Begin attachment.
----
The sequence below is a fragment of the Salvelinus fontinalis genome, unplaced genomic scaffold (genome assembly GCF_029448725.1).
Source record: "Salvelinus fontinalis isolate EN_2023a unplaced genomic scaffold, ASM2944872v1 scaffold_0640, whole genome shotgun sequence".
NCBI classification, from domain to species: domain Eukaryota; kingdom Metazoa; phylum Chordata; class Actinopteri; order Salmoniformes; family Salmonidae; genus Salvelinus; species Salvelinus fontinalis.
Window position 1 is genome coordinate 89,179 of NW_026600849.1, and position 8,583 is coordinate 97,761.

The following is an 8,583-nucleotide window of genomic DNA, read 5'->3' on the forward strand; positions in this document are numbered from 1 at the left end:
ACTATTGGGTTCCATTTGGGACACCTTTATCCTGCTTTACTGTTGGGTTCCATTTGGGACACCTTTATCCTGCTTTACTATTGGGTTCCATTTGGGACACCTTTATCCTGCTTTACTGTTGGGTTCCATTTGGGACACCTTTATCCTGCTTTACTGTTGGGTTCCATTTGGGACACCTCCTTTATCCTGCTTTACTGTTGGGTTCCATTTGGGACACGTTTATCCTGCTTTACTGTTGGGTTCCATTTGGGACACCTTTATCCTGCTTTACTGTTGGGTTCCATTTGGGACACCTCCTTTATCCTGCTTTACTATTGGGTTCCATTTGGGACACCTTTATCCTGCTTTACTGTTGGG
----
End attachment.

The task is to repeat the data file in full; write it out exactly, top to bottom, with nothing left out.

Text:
The sequence below is a fragment of the Salvelinus fontinalis genome, unplaced genomic scaffold (genome assembly GCF_029448725.1).
Source record: "Salvelinus fontinalis isolate EN_2023a unplaced genomic scaffold, ASM2944872v1 scaffold_0640, whole genome shotgun sequence".
NCBI classification, from domain to species: domain Eukaryota; kingdom Metazoa; phylum Chordata; class Actinopteri; order Salmoniformes; family Salmonidae; genus Salvelinus; species Salvelinus fontinalis.
Window position 1 is genome coordinate 89,179 of NW_026600849.1, and position 8,583 is coordinate 97,761.

The following is an 8,583-nucleotide window of genomic DNA, read 5'->3' on the forward strand; positions in this document are numbered from 1 at the left end:
ACTATTGGGTTCCATTTGGGACACCTTTATCCTGCTTTACTGTTGGGTTCCATTTGGGACACCTTTATCCTGCTTTACTATTGGGTTCCATTTGGGACACCTTTATCCTGCTTTACTGTTGGGTTCCATTTGGGACACCTTTATCCTGCTTTACTGTTGGGTTCCATTTGGGACACCTCCTTTATCCTGCTTTACTGTTGGGTTCCATTTGGGACACGTTTATCCTGCTTTACTGTTGGGTTCCATTTGGGACACCTTTATCCTGCTTTACTGTTGGGTTCCATTTGGGACACCTCCTTTATCCTGCTTTACTATTGGGTTCCATTTGGGACACCTTTATCCTGCTTTACTGTTGGG